Well not really, but this is a good story of learning life lessons “the hard way”.
I was in my mid-20s, and living in a small city in middle America. I started going to something of goth/industrial club with a group of friends, surprisingly it turned out to be pretty fun. You could just do whatever you wanted on the dance floor, goths really are the nicest people. And besides, the normal club scene get’s boring after a while, and a more “alternative” crowd is nice to spice things up.
So I had been going to this club for about a year with friends. It was always a pretty chill, typically no drama kind of a place. The club actually only had the goth night one night a week, other nights it was hip hop or house music. Apparently the hip hop night could get rowdy, but never the goth night. Emo kids don’t cause trouble, right?
One day turned out a little different. It started typical, I had a few drinks and hit the dance floor, some of my friends were there, including another military officer. Overall it was a pretty good time. Then, towards the end of the night, I noticed a fairly attractive girl looking at me. As it was a club, I walked up to her. I can remember her asking me if I had a drink in a kind of flirty way. It was after last call so I replied that if I had a drink, I would have drank it by then. The next thing I remember, I’m stumbling around outside the venue with blood running down my face and chest.
continued here: https://starandlotus.wordpress.com/2017/05/15/bar-fight-2/
Ah, the first date. Always a fun, awkward time. So many decisions, what to wear? where to go? kiss or no kiss? I just recently got back from one that went alright. She was a premier league fan, so I rode my motorcycle to meet her at a pub to watch a match together. Figured I’d ride the bike with a tank top on under my jacket to show off the tattoos, since we’d both exchange that we liked each other’s tattoo’s. She was riding her road bike there, so figured it would be low key.
We had a pretty good conversation during the game, then afterwards went for a walk through some of the touristy area of town. She’s definitely pretty unique, and I enjoyed her company. Eventually we started holding hands. It’s weird that something that simple could have an element of excitement to it after all this time. Eventually we separated and I gave her a goodbye kiss (I usually always go for it).
We had met through online dating, and I find low key first dates seem to work best for that, usually with some activity that allows for talking but takes the pressure off. You really don’t know what someone is like until you meet them in person. Doing something like dinner really locks you in to a long awkward conversation if things go south. It would be different obviously if you had met them already. Some of the first dates that I’ve enjoyed the most have been meeting up for hookah, and going to the aquarium. Not a fan of dinner and a movie.
We’ll see how this one goes…
So when is “good enough” enough to give up on perfect? Living in a major metropolitan area is a psychological trap for finding a romantic partner. Sure there are plenty of options, but there always appears to be a better option than who you are currently with. As a result, it is hard to make the leap of faith and commit.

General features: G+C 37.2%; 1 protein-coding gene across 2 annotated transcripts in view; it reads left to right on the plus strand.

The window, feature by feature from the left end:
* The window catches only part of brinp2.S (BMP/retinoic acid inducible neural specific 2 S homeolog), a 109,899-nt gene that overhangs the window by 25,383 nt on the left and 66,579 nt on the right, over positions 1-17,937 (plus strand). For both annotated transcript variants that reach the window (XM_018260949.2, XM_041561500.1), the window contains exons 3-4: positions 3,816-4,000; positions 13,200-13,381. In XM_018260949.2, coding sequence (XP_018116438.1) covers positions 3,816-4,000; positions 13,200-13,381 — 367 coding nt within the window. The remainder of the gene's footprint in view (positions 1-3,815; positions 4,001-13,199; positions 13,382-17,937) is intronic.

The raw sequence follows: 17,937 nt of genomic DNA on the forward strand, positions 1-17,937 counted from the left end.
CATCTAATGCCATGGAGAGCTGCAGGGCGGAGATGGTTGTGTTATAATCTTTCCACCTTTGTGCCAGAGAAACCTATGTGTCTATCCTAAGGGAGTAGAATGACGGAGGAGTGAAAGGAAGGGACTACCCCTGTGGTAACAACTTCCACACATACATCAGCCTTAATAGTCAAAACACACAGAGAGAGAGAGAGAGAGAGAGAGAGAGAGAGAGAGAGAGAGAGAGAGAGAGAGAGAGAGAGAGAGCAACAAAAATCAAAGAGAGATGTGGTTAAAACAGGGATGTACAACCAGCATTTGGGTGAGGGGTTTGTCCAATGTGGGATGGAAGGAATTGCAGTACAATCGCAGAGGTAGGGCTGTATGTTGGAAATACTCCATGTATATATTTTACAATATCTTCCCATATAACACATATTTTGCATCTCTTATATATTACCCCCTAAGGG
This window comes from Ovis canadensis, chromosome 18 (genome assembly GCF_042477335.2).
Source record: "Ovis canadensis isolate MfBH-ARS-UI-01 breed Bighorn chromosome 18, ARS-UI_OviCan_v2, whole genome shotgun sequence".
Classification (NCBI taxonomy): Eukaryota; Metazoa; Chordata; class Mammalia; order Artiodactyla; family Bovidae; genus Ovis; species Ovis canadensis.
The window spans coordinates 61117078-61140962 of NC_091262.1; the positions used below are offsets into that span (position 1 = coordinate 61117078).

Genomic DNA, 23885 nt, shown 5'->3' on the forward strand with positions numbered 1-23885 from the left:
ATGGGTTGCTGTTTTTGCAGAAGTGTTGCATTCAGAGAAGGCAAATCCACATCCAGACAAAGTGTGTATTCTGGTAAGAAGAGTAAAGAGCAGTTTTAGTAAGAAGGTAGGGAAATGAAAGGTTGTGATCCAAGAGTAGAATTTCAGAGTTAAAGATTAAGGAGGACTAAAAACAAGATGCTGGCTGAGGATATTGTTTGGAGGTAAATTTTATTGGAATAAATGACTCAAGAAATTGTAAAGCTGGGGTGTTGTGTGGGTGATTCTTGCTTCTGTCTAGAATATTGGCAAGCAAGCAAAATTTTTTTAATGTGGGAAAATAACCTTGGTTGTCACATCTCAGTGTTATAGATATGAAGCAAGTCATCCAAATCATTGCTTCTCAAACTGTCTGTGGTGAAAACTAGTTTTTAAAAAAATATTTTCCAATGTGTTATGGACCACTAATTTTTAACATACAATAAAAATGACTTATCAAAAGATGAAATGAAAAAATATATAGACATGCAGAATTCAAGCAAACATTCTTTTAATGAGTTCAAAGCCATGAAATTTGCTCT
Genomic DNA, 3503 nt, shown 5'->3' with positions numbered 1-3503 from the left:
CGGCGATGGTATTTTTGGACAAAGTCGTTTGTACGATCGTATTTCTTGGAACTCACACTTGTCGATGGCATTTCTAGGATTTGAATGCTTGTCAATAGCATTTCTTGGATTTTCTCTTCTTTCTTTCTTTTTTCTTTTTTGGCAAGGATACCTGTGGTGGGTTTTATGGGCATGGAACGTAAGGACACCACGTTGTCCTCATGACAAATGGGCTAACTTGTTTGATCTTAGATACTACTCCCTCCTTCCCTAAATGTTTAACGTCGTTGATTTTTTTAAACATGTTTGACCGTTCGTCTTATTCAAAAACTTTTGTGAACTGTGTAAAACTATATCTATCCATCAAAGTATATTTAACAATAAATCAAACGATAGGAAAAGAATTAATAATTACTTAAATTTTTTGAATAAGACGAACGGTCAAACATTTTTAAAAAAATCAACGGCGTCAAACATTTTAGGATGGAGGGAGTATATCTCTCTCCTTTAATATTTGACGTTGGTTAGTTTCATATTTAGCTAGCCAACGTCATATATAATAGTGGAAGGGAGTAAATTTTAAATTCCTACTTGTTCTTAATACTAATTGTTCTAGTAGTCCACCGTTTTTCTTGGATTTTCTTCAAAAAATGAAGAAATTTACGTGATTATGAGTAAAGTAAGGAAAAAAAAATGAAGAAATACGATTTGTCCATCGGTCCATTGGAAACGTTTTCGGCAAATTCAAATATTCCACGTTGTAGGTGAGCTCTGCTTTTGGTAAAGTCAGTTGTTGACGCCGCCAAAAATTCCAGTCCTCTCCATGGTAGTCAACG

The article at this link: http://ideas.ted.com/when-should-you-settle-down/
does an interesting job of attempting to mathematically quantify the problem (using something known as “optimal stopping theory”) to give you the best chance of when you should settle. An interesting approach, although I doubt real humans would have the self-discipline to use a mathematical formula when it comes to love.
The problem is definitely a little different between men and women. Obviously both enjoy love and companionship. However, while women’s options seem to shrink with age, some of the characteristics that make men more attractive tend to increase with age (such as achievement, financial security, social standing, confidence, etc.). So a man might very well be better served just to delay commitment, with the thought that he will achieve higher levels of attractiveness later in life.
But this can be a bit misleading though. Ultimately, you are still alone while waiting. And there is no guarantee you will reach higher levels of attractiveness, or that when you do, you will actually be happier with a so called “attractive partner” than who you could have ended up with if you committed earlier in life. In other words, there is no guarantee that the “perfect partner” you’ve been chasing all your life will actually work out better for you than someone you could have settled for much earlier.
So one of the higher-ups at work decided to host a hiking trip this weekend. It was starting early Sunday and up a mountain, with the total length being roughly 13.5 miles. This guy is also a marathon runner and noted mountaineer, so it was sure to be an aggressive pace. There weren’t too many takers, understandably. Now, I have no particular desire to walk that far, and I certainly don’t want to wake up that early, but something compelled me to sign up for it. Sure it will be a nice change of pace, but ugh.
I suspect the main reason is one of my subordinates volunteered to go. Strangely that seemed to flip my hesitation 180 and set my mind to go, at least to prove myself. It’s weird how that could suddenly change my mind that quickly.
It’s striking how guys can so easily fall prey to trying to be macho. It could be anything from buying a status symbol that isn’t really needed, to doing some activity you really don’t want to do, all in the name of appearing manly. In fact, if you can convince a guy his manhood is threatened, you probably can get him to do anything.